Implementation and change management capabilities often fall short
HR leaders need to take a firm stand against taking shortcuts in implementation and change management since these shortcuts often lead to lingering problems and excess costs. It’s important that business leaders are seen as early adopters rather than being shielded from the change by HRBPs. HR leaders also need to ask whether HR has the quality and quantity of staff who can handle the complexities of technology implementation. Are you burning out the few really qualified people you have by asking too much?
Reflections on Continuous Listening: When embarking on a journey to shift the way you measure employee experience, it is important to have a clear strategy in place and commitment from senior leaders to deliver the strategy. Agile and dynamic ways of employee listening empower the organization, managers and other stakeholders, to get feedback and insight from employees as frequently as required. The ownership of the “tool” sits clearer than ever with managers (end-users), and with ownership follows responsibility to use the tool in an appropriate manner. Some managers might be ready for this, but it would be foolish to think all managers would be equipped with the appropriate mind-set from day one.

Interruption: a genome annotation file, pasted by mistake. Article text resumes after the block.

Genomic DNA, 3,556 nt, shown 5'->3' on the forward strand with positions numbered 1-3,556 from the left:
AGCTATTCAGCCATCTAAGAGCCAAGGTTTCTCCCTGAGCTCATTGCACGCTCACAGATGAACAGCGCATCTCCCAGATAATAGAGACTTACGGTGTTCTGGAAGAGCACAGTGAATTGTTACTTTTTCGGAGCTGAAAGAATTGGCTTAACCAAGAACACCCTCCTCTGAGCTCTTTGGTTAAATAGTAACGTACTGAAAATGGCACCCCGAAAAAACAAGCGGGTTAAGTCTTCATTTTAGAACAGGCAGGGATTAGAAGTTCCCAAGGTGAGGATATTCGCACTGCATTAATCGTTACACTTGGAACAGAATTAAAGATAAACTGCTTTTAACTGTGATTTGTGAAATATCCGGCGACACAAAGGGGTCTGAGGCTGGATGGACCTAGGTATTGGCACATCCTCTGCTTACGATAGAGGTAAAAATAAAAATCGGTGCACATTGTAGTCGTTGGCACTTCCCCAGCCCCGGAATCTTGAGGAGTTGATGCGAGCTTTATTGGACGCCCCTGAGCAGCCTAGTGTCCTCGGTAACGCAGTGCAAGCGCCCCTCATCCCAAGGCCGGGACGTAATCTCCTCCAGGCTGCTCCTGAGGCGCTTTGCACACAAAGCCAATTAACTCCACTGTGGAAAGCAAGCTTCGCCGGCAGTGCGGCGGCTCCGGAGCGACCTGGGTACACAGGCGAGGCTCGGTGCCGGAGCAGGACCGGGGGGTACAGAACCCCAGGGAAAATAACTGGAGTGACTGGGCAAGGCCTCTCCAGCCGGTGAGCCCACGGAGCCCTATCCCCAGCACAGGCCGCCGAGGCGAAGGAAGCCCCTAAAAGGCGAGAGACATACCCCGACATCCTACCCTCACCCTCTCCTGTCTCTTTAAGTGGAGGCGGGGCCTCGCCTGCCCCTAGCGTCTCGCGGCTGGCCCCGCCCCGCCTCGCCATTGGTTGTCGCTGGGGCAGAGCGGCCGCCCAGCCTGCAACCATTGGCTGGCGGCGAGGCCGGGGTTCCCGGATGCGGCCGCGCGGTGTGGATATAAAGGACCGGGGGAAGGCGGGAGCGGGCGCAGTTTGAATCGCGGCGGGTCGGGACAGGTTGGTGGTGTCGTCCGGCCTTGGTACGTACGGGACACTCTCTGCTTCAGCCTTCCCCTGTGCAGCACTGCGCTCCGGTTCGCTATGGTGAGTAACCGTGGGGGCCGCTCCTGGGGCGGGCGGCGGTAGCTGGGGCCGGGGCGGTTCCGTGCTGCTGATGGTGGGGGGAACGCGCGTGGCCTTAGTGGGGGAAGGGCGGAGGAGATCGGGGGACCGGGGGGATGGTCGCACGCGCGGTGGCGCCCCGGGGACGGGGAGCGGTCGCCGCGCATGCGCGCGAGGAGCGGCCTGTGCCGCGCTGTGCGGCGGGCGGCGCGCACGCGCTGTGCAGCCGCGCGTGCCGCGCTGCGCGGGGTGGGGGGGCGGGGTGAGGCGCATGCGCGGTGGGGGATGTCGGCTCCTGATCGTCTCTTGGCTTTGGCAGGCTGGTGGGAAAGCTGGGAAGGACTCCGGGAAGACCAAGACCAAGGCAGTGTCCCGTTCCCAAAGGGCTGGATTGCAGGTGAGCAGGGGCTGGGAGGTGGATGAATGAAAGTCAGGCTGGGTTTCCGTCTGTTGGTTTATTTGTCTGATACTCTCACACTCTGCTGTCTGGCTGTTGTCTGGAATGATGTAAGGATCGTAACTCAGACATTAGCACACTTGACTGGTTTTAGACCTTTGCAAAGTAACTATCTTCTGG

Regulation, privacy and security issues have become pressing
HR leaders need to accept that many of the issues around security can be mindboggling even to experts who specialize in the field. Similarly, society’s views on what information needs to be private and how to keep it that way are in flux. Regulations that are new and wide-ranging (like the GDPR) are not easily handled. The best path for HRDs is to ensure these issues are being addressed at a corporate level. They also need to face the fact that doing nothing is not a good option and that HR needs to press forward with new technology while managing the risks and unknowns.
Reflections on continuous listening: Personally, I think GDPR has done the employee research industry good! It has forced different players in the field, both clients and consultancies alike, to assess and reflect on their current survey practices. What is the data for? Do we really need results on this granular level? As mentioned before, a survey will never be able to give answers to all questions, it will still remain just one source of information that has to be assessed in broader context when reaching conclusions or making decisions.
If HR and other stakeholders do proper preparation upfront, set the expectations from the outset, and upskill managers accordingly, introduction of an agile and dynamic employee listening program can give a tremendous boost to the business and position HR as a true enabling business partner.